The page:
Cookie policy: This site uses cookies (small files stored on your computer) to simplify and improve your experience of this website. Cookies are small text files stored on the device you are using to access this website. For more information please take a look at our terms and conditions. Some parts of the site may not work properly if you choose not to accept cookies.

Join

Subscribe or Register

Existing user? Login

Wider window for alteplase use does not delay treatment

By News team

Extending the window for alteplase use in ischaemic stroke from three hours to four and a half hours has not affected admission-to-treatment times (Lancet Neurology 2010;9:866).    

In 2008, the “European co-operative acute stroke study III” provided evidence to extend the window for alteplase use in ischaemic stroke from 3h to 4.5h (New England Journal of Medicine 2008;359:1317).

According to the authors of the Lancet Neurology study, there were concerns that the wider window could mean that, when patients presented to emergency departments with stroke, there might be a delay in starting alteplase treatment.

To investigate this, they analysed data from 23,942 patients in the “Safe implementation of treatment in stroke — international stroke thrombolysis registry”. They found that the total number of patients treated with alteplase increased (in both the 0–3h and 3–4.5h windows), but admission-to-treatment times did not increase overall.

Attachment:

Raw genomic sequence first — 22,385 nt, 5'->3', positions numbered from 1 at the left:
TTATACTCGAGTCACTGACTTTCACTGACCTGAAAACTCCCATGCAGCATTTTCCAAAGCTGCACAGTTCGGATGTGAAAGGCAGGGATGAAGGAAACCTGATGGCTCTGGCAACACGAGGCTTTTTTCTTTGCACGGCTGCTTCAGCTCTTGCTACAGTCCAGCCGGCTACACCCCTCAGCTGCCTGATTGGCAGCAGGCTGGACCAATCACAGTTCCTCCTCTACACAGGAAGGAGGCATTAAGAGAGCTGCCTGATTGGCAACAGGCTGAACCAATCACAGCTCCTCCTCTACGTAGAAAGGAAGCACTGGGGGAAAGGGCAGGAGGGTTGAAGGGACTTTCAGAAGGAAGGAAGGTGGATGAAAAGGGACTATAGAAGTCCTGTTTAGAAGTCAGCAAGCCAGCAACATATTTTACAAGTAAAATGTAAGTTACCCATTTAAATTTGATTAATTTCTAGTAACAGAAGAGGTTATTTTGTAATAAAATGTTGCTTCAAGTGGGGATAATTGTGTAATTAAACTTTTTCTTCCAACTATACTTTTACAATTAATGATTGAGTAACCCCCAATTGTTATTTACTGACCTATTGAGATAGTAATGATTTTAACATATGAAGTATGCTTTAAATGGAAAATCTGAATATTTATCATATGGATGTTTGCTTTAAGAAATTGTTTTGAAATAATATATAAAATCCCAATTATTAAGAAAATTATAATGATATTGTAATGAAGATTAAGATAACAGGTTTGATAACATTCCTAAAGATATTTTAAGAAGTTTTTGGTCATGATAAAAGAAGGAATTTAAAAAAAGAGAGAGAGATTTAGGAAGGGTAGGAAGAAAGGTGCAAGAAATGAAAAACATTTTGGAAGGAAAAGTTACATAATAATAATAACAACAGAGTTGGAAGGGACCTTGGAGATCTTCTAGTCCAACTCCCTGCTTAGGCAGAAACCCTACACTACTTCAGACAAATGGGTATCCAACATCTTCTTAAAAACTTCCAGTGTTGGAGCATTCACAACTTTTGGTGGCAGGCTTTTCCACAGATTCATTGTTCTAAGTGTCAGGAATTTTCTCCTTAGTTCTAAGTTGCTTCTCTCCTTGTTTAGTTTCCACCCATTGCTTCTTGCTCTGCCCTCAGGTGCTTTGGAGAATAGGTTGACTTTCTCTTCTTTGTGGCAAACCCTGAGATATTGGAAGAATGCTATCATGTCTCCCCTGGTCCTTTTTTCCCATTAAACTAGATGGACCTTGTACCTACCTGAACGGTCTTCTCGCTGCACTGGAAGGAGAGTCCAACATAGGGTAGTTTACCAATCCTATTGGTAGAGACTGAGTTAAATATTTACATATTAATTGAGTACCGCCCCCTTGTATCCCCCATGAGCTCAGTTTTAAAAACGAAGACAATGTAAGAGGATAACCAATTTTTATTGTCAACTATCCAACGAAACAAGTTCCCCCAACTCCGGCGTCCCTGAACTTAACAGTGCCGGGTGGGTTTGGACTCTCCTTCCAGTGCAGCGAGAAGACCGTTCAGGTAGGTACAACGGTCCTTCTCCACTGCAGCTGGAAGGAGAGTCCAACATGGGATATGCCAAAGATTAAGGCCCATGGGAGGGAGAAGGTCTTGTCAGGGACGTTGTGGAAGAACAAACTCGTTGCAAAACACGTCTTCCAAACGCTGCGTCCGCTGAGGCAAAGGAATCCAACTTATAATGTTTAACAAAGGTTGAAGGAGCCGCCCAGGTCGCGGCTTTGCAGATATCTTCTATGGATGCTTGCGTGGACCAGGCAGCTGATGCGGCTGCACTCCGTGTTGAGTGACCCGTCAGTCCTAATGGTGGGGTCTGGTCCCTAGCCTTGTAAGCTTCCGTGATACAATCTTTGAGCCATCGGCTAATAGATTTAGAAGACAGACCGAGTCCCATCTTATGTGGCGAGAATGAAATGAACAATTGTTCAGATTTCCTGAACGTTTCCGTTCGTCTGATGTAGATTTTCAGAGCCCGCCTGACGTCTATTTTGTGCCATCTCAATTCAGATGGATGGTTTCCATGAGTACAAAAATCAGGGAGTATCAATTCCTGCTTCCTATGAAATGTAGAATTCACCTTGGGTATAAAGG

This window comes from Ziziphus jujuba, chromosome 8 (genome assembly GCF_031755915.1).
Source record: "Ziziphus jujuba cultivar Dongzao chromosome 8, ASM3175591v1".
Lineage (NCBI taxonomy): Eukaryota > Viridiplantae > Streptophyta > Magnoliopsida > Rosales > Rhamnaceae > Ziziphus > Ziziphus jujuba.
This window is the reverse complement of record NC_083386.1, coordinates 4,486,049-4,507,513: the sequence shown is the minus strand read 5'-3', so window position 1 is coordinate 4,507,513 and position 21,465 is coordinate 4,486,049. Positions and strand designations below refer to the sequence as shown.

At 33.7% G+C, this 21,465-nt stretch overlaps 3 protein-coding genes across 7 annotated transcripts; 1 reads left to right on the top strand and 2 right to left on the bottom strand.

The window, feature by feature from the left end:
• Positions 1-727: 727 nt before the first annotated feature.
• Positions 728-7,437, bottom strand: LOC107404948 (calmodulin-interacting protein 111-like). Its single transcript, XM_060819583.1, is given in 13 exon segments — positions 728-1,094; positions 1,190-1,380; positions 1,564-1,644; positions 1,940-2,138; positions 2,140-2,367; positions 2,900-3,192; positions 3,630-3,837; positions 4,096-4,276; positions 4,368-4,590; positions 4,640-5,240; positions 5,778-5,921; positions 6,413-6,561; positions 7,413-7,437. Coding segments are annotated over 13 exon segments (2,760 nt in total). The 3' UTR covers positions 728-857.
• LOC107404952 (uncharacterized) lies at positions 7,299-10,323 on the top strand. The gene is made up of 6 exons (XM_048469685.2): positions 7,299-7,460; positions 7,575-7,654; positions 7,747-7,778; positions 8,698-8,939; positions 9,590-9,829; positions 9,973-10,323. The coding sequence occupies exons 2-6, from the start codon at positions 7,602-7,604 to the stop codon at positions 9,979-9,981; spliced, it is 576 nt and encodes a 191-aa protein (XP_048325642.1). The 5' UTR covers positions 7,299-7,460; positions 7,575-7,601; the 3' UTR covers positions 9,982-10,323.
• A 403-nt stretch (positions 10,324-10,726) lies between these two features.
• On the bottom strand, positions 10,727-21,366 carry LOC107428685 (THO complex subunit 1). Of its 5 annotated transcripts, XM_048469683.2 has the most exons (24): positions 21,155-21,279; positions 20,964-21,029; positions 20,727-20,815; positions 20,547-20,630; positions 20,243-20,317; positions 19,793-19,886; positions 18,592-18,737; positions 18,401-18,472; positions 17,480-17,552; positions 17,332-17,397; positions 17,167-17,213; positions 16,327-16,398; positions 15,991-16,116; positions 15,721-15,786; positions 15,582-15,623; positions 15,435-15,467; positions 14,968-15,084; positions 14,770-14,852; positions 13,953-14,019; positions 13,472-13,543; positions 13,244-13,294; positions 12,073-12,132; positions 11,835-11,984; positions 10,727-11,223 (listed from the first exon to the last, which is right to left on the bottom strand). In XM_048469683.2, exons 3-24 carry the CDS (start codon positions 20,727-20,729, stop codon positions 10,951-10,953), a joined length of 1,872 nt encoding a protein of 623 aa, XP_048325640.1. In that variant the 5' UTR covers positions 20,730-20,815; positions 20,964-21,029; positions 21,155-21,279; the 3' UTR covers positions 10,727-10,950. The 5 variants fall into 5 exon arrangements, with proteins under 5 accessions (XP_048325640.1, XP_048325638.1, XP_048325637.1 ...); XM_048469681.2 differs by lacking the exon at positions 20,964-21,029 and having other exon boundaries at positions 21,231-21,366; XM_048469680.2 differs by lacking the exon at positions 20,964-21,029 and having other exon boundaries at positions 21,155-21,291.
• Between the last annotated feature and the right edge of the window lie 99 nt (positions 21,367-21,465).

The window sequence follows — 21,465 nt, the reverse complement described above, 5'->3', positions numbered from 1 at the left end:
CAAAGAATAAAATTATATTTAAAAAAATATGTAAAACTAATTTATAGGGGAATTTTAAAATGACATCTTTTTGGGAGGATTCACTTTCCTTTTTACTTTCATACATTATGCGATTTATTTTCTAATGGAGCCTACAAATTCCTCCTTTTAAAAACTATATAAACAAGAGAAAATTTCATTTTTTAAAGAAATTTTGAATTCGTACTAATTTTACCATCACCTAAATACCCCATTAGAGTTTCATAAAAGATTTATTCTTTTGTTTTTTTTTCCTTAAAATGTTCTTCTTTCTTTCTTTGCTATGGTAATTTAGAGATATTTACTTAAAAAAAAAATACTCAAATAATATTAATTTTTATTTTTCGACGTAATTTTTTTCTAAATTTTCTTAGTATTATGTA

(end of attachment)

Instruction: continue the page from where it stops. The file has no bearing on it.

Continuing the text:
Helen Williams, who is a consultant pharmacist for cardiovascular disease in South London, told Clinical Pharmacist: “Until recently thrombolysis for acute ischaemic stroke has been limited by a very narrow 3h time window for administration from the onset of stroke symptoms, which is hampered further by the failure of patients to present for treatment early.”  

She said that much has been done to improve public awareness of stroke symptoms and encourage early presentation for treatment. Nonetheless, only about 10% of patients receive thrombolysis within the 3h time window.

“The extended administration time to 4.5h has now been shown to be effective and safe in randomised controlled trials and observational studies. This increases the proportion of patients that can benefit from thrombolysis for acute ischaemic stroke and should impact on stroke outcomes over time.”

She added: “Although alteplase is not licensed for use in acute stroke beyond 3h, the extended time window has been endorsed by the European Stroke Association and the American Heart Association. National Institute for Health and Clinical Excellence guidance for stroke management issued in 2008 has yet to be updated.”

Citation: Clinical Pharmacist URI: 11023000

Have your say

For commenting, please login or register as a user and agree to our Community Guidelines. You will be re-directed back to this page where you will have the ability to comment.

Recommended from Pharmaceutical Press

Search an extensive range of the world’s most trusted resources

Powered by MedicinesComplete
  • Print
  • Share
  • Comment
  • Save
  • Print Friendly Version of this pagePrint Get a PDF version of this webpagePDF

Newsletter Sign-up

Want to keep up with the latest news, comment and CPD articles in pharmacy and science? Subscribe to our free alerts.